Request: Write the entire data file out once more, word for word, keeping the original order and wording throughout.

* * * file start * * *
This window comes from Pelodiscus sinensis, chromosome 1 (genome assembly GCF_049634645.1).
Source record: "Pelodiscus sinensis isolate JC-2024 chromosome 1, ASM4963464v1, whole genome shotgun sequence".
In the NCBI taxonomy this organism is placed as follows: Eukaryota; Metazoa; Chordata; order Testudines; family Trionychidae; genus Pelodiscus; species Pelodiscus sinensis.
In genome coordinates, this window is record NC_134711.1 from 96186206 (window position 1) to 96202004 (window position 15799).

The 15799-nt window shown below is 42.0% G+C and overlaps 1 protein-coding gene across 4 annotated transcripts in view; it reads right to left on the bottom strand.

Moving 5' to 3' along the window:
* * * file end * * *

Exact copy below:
This window comes from Pelodiscus sinensis, chromosome 1 (genome assembly GCF_049634645.1).
Source record: "Pelodiscus sinensis isolate JC-2024 chromosome 1, ASM4963464v1, whole genome shotgun sequence".
In the NCBI taxonomy this organism is placed as follows: Eukaryota; Metazoa; Chordata; order Testudines; family Trionychidae; genus Pelodiscus; species Pelodiscus sinensis.
In genome coordinates, this window is record NC_134711.1 from 96186206 (window position 1) to 96202004 (window position 15799).

The 15799-nt window shown below is 42.0% G+C and overlaps 1 protein-coding gene across 4 annotated transcripts in view; it reads right to left on the bottom strand.

Moving 5' to 3' along the window: